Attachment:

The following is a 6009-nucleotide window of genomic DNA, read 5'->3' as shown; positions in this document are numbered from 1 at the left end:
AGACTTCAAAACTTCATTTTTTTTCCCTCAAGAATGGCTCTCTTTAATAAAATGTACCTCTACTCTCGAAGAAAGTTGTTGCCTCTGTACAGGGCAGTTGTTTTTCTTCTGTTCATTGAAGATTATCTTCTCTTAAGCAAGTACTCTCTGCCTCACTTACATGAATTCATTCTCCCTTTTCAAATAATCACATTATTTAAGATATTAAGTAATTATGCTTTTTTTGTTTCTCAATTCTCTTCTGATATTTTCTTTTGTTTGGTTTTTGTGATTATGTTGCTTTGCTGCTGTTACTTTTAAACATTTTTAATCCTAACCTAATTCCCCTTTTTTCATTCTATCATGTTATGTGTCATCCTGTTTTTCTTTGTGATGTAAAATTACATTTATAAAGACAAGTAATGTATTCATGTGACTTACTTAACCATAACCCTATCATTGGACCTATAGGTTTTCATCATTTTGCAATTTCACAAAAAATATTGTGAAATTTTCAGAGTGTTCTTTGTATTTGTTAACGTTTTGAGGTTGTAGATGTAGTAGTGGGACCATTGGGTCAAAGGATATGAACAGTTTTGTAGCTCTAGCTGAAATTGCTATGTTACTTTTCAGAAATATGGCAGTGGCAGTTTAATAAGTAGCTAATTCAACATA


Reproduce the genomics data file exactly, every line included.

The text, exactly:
The following is a 6009-nucleotide window of genomic DNA, read 5'->3' as shown; positions in this document are numbered from 1 at the left end:
AGACTTCAAAACTTCATTTTTTTTCCCTCAAGAATGGCTCTCTTTAATAAAATGTACCTCTACTCTCGAAGAAAGTTGTTGCCTCTGTACAGGGCAGTTGTTTTTCTTCTGTTCATTGAAGATTATCTTCTCTTAAGCAAGTACTCTCTGCCTCACTTACATGAATTCATTCTCCCTTTTCAAATAATCACATTATTTAAGATATTAAGTAATTATGCTTTTTTTGTTTCTCAATTCTCTTCTGATATTTTCTTTTGTTTGGTTTTTGTGATTATGTTGCTTTGCTGCTGTTACTTTTAAACATTTTTAATCCTAACCTAATTCCCCTTTTTTCATTCTATCATGTTATGTGTCATCCTGTTTTTCTTTGTGATGTAAAATTACATTTATAAAGACAAGTAATGTATTCATGTGACTTACTTAACCATAACCCTATCATTGGACCTATAGGTTTTCATCATTTTGCAATTTCACAAAAAATATTGTGAAATTTTCAGAGTGTTCTTTGTATTTGTTAACGTTTTGAGGTTGTAGATGTAGTAGTGGGACCATTGGGTCAAAGGATATGAACAGTTTTGTAGCTCTAGCTGAAATTGCTATGTTACTTTTCAGAAATATGGCAGTGGCAGTTTAATAAGTAGCTAATTCAACATA